default Phone :
+65 67472404

default Location :
6 Tagore Drive, Tagore Building, #02-04, Singapore 787623


Fumigation is the process where a fumigant is released into an enclosed space at a required temperature and humidity to exist in a gaseous state in sufficient concentration and duration to eliminate all life stages of the target pest. In sufficient concentration it can also be lethal to humans and animals.

There is often a general misconception amongst people who believe that a pest control process is a fumigation. Regular pest control service is not fumigation. The main difference between regular pest control products and a fumigant is that the fumigant is highly toxic and lethal. A fumigation treatment can only be carried out by persons specially trained to apply the fumigants. Entering a fumigated area requires the use of an appropriate respirator or a self-contained breathing apparatus and safety measures must be adopted to ensure that people do not wander into the fumigated area. Safe use of fumigants takes experienced, properly trained and certified professionals.

Inavab Fumigation has an experienced team of licensed fumigators and technicians with several decades of collective experience to handle fumigation of manufacturing plants, stored food product storage facilities and quarantine pre-shipment. Safety is of vital importance in every step of the process when preparing and performing fumigation. We are well equipped with the knowledge, capabilities and equipment to fumigate a wide array of structures to control insects, termites and other pests safely and effectively as well as to supply and operate the AQUARIUS 500 gas abatement system to carry out the aeration in the safest way with no residue gas leakage into the work space.

FAQ ON ISPM 15 Fumigation

Types of Fumigation

  • Import/Export Containers (ISPM 15 compliance)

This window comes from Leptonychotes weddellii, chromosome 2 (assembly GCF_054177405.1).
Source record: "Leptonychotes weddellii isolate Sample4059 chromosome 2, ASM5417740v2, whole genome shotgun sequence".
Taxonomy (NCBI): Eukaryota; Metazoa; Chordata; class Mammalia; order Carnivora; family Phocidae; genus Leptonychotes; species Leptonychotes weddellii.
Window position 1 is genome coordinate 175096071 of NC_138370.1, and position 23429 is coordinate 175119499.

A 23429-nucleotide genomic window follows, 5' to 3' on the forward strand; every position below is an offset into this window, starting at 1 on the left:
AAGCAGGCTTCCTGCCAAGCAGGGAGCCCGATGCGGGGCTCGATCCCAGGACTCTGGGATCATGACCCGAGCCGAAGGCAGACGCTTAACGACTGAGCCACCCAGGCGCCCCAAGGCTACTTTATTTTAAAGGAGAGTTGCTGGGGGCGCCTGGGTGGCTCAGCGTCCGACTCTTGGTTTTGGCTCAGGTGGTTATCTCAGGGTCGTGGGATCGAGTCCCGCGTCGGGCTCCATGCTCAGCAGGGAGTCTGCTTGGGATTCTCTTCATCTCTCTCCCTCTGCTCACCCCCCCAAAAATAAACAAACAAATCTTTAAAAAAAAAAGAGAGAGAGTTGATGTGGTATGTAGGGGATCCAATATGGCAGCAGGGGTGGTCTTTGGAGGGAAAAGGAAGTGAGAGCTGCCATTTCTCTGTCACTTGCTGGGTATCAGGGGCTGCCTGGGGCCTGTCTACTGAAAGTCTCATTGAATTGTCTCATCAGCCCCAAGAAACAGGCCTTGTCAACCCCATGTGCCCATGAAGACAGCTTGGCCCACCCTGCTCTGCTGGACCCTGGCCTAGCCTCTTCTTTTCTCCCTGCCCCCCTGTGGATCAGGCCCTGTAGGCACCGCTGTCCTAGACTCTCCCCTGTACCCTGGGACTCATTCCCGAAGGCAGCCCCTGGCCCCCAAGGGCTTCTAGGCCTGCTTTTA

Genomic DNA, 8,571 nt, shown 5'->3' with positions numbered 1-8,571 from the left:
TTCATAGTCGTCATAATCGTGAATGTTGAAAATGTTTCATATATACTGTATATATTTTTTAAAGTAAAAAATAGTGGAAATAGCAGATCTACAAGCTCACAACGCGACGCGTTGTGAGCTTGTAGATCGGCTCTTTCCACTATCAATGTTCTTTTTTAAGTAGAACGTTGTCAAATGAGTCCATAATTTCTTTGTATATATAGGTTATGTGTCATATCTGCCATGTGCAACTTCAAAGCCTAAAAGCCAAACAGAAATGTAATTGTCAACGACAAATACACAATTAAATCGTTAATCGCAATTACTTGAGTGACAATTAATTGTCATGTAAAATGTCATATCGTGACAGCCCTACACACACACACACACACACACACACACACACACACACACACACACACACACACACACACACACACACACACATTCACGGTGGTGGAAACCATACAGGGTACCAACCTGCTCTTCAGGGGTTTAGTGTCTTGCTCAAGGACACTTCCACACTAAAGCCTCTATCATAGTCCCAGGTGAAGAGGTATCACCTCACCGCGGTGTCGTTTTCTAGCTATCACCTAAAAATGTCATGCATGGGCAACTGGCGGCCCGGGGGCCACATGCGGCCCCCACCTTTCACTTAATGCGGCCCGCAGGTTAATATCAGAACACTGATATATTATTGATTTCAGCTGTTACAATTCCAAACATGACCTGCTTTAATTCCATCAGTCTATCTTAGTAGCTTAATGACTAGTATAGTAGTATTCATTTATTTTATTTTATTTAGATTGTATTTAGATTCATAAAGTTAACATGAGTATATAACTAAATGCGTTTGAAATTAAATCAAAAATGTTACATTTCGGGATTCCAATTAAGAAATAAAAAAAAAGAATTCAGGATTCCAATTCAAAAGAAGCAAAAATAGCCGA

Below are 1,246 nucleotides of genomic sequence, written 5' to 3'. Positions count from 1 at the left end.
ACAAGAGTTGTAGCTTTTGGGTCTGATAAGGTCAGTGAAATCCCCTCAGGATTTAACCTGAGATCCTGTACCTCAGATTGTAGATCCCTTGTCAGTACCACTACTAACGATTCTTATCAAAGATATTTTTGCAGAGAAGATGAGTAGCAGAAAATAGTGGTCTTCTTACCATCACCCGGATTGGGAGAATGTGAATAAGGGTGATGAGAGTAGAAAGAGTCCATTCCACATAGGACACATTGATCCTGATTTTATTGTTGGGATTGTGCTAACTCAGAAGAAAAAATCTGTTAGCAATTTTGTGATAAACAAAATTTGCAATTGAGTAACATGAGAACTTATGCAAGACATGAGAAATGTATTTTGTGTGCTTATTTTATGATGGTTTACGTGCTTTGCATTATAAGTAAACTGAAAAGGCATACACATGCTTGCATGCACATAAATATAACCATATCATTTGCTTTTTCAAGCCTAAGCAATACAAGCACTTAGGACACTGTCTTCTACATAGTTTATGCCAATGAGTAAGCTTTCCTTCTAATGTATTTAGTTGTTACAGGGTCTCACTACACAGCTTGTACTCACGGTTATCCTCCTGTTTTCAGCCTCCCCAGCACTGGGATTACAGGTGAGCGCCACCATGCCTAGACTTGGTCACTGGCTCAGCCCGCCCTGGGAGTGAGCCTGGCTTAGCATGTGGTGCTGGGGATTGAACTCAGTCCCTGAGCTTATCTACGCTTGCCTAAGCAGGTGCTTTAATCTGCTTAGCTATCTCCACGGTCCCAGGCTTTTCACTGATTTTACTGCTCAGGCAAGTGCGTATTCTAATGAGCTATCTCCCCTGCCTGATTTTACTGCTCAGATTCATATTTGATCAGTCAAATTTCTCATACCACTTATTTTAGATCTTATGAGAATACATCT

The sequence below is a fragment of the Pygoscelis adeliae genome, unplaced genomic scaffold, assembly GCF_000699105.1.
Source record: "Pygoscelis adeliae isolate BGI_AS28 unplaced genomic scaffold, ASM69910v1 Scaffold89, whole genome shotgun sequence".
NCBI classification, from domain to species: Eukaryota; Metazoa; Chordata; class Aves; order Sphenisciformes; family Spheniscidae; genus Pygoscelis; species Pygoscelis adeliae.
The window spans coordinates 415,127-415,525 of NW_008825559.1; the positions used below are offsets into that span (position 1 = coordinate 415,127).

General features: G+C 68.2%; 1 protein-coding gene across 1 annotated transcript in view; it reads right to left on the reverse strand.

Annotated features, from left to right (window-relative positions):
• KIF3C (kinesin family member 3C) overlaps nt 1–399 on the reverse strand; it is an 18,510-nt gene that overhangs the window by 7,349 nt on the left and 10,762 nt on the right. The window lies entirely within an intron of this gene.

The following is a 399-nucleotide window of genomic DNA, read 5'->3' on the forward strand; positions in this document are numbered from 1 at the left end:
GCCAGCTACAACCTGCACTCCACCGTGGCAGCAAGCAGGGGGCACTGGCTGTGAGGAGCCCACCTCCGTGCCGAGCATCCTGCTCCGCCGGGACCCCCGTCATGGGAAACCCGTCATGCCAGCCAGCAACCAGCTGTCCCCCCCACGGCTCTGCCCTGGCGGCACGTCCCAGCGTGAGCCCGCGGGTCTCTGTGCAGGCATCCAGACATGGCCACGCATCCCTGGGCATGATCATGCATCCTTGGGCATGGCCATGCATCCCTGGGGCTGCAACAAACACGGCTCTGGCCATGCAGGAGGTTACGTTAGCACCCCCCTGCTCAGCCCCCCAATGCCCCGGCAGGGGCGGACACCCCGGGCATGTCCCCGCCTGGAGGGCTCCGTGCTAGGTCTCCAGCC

• Phytosanitary treatments
  • Stored Food Product Storage Facilities (Sheet Fumigation)
  • Fumigation and Ventilation in Transit in ship holds

What is ISPM 15?ISPM 15 refers to the ‘International Standards for Phytosanitary Measures Publication No. 15: Guidelines for Regulating Wood Packaging Material in International Trade’.

Why was ISPM 15 developed?ISPM 15 was developed to address the global spread of timber pests by regulating the movement of timber packing and dunnage in international trade. ISPM 15 describes phytosanitary measures to reduce the risk of introduction and/or spread of quarantine pests associated with solid timber packing material.

Who developed and endorsed ISPM 15?The United Nations Food & Agriculture Organisation (FAO) addresses plant quarantine through the International Plant Protection Convention (IPPC). The IPPC is an international treaty administered by the FAO and implemented through the cooperation of member governments.

IPPC ( International Plant Protection Convention )Marking:ISPMs are recogniZed as the basis for phytosanitary measures applied by members of the World Trade Organisation (WTO) under the Agreement on the Application of Sanitary and Phytosanitary Measures

Commodity fumigation
SG – refers to the Country code

22 – refers to the Fumigation Vendor’s ID No.

MB – refers to Methyl Bromide Gas

HT – refers to Heat Treatment

What is timber packing and dunnage?

  • Packing is used to support, protect or carry a commodity
  • Packing includes dunnage, pallets, crating, packing blocks, drums, cases, load boards, pallet collars and skids
  • Packing can be constructed of any material including timber.
  • Dunnage is used to secure or support a commodity but does not remain associated with the commodity

Which countries need ISPM 15 fumigation?Many countries have implemented systems to accept ISPM 15 compliant imports. Singapore has implemented ISPM 15 for exports too. Countries are not obliged to advise trading partners of their ISPM 15 export readiness so it is difficult to determine the ISPM 15 implementation status of various countries. The National Plant Protection Organisation (NPPO) of the importing country is the authority to give you the correct information. For a list of countries which require ISPM, please see Useful Links: on ISPM Countries.

How effective is ISPM 15 fumigation? Does the ISPM 15 approved measures of heat treatment and methyl bromide fumigation offer permanent protection to timber packing against timber and non-timber pests?Neither of the ISPM 15 approved measures offer permanent protection against post-treatment infestation of timber packing by timber and non-timber pests. The treatment only controls pests present at the time of treatment. Often, post-treatment infestation of solid timber packing is an important quarantine issue.